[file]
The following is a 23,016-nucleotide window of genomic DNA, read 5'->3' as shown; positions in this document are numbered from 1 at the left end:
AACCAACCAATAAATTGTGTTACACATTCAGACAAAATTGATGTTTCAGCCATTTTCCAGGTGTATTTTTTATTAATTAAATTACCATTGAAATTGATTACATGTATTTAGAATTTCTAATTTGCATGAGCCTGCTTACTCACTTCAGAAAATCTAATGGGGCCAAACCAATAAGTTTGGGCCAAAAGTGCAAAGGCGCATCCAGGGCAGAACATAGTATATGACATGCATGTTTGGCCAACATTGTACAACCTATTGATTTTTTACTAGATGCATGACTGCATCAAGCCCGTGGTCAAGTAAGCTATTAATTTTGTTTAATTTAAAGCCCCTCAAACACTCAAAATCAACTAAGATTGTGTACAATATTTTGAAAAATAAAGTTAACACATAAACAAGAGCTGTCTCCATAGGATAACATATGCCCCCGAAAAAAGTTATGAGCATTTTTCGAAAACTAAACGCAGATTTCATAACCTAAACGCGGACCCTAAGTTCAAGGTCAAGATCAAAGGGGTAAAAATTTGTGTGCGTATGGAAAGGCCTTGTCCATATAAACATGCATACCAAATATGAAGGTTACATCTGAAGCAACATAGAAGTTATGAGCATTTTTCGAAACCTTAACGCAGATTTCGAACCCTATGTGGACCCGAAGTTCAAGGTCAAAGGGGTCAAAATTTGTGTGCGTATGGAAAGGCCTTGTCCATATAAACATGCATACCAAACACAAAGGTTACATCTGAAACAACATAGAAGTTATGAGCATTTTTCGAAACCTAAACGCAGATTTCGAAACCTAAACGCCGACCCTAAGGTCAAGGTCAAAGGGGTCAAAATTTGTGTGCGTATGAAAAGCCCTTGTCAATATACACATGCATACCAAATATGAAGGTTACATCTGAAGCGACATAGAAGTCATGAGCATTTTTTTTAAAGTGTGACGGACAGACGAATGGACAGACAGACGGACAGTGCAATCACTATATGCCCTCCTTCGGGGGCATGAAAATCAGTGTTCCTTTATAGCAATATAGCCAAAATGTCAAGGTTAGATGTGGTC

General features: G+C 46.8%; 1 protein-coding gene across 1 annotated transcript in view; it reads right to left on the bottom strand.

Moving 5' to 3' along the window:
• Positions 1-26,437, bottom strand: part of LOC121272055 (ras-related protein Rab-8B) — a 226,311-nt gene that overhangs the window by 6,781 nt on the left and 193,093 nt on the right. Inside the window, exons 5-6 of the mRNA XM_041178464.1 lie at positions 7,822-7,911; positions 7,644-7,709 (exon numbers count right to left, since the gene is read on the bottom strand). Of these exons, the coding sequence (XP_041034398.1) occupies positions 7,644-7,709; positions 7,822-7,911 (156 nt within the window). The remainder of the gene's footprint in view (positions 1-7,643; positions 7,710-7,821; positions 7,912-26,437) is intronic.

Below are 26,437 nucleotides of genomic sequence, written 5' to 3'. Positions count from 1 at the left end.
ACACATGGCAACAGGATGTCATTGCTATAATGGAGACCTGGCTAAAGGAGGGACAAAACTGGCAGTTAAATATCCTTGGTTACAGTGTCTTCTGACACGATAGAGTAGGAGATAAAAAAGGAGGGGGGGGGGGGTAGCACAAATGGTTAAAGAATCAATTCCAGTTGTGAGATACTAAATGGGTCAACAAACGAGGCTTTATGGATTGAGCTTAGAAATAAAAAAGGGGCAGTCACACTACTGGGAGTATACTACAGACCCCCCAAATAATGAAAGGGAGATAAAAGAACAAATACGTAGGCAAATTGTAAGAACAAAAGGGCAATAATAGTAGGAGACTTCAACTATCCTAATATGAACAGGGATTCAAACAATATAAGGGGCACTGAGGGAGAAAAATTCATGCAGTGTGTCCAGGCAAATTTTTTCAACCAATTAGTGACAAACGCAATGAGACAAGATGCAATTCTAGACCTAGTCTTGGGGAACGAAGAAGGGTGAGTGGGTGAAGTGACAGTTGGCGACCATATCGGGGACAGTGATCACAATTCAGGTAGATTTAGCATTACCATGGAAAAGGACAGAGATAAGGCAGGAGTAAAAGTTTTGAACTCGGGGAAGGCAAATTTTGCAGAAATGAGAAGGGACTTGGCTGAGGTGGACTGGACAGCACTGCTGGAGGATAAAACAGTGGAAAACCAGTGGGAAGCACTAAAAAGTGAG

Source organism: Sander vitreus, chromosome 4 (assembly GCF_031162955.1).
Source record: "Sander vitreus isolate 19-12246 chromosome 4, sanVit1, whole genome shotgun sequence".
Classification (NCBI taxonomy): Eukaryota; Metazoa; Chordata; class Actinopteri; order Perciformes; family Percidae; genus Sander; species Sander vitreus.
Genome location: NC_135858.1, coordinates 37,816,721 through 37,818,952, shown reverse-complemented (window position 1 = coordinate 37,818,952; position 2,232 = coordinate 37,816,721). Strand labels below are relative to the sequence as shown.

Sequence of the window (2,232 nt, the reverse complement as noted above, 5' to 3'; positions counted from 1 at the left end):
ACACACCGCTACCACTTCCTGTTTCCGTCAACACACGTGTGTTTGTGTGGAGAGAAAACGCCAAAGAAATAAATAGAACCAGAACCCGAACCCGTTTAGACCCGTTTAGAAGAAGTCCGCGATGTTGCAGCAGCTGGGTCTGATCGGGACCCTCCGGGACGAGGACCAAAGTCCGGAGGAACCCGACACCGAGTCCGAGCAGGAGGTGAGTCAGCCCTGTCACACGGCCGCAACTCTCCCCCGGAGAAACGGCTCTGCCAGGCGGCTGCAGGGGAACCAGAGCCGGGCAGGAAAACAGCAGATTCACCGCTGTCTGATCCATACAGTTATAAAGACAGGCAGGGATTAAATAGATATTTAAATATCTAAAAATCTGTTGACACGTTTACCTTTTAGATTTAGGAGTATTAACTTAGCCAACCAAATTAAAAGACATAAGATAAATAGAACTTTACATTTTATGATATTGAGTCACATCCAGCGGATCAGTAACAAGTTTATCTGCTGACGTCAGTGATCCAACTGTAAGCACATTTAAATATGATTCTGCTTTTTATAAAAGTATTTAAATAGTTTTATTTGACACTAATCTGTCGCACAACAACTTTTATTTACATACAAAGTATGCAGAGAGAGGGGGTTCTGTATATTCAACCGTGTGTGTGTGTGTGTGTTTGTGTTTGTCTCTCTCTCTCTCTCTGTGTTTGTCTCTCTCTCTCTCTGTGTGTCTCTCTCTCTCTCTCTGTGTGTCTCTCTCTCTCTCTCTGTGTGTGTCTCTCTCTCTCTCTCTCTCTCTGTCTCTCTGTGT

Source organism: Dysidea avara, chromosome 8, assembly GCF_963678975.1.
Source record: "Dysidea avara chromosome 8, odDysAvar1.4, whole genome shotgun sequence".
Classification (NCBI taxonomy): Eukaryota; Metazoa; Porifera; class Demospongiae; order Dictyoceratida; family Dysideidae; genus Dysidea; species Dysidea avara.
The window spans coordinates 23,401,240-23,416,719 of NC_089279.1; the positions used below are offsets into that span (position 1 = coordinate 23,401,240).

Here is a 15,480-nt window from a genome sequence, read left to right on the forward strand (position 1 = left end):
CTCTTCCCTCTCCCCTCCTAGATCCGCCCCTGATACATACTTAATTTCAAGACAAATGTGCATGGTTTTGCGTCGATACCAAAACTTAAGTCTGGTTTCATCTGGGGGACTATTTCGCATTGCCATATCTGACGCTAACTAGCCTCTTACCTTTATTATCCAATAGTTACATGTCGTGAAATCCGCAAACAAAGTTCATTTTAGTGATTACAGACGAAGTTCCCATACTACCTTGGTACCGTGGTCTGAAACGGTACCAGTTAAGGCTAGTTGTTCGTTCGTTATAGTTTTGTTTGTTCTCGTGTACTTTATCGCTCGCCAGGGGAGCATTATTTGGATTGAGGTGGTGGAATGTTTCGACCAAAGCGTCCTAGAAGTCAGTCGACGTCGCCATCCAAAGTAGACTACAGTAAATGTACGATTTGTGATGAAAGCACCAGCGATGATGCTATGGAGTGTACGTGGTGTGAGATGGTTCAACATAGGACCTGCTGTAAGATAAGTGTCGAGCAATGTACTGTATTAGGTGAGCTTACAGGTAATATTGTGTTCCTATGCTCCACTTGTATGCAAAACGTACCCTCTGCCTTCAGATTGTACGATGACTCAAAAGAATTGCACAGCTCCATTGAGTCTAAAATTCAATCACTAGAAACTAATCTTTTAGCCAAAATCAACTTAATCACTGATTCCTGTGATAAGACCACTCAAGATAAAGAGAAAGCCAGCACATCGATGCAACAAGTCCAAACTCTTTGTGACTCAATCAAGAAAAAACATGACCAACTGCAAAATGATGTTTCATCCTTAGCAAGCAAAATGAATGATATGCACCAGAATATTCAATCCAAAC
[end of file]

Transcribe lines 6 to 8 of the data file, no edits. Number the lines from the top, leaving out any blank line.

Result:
Below are 26,437 nucleotides of genomic sequence, written 5' to 3'. Positions count from 1 at the left end.
ACACATGGCAACAGGATGTCATTGCTATAATGGAGACCTGGCTAAAGGAGGGACAAAACTGGCAGTTAAATATCCTTGGTTACAGTGTCTTCTGACACGATAGAGTAGGAGATAAAAAAGGAGGGGGGGGGGGGTAGCACAAATGGTTAAAGAATCAATTCCAGTTGTGAGATACTAAATGGGTCAACAAACGAGGCTTTATGGATTGAGCTTAGAAATAAAAAAGGGGCAGTCACACTACTGGGAGTATACTACAGACCCCCCAAATAATGAAAGGGAGATAAAAGAACAAATACGTAGGCAAATTGTAAGAACAAAAGGGCAATAATAGTAGGAGACTTCAACTATCCTAATATGAACAGGGATTCAAACAATATAAGGGGCACTGAGGGAGAAAAATTCATGCAGTGTGTCCAGGCAAATTTTTTCAACCAATTAGTGACAAACGCAATGAGACAAGATGCAATTCTAGACCTAGTCTTGGGGAACGAAGAAGGGTGAGTGGGTGAAGTGACAGTTGGCGACCATATCGGGGACAGTGATCACAATTCAGGTAGATTTAGCATTACCATGGAAAAGGACAGAGATAAGGCAGGAGTAAAAGTTTTGAACTCGGGGAAGGCAAATTTTGCAGAAATGAGAAGGGACTTGGCTGAGGTGGACTGGACAGCACTGCTGGAGGATAAAACAGTGGAAAACCAGTGGGAAGCACTAAAAAGTGAG

Source organism: Sander vitreus, chromosome 4 (assembly GCF_031162955.1).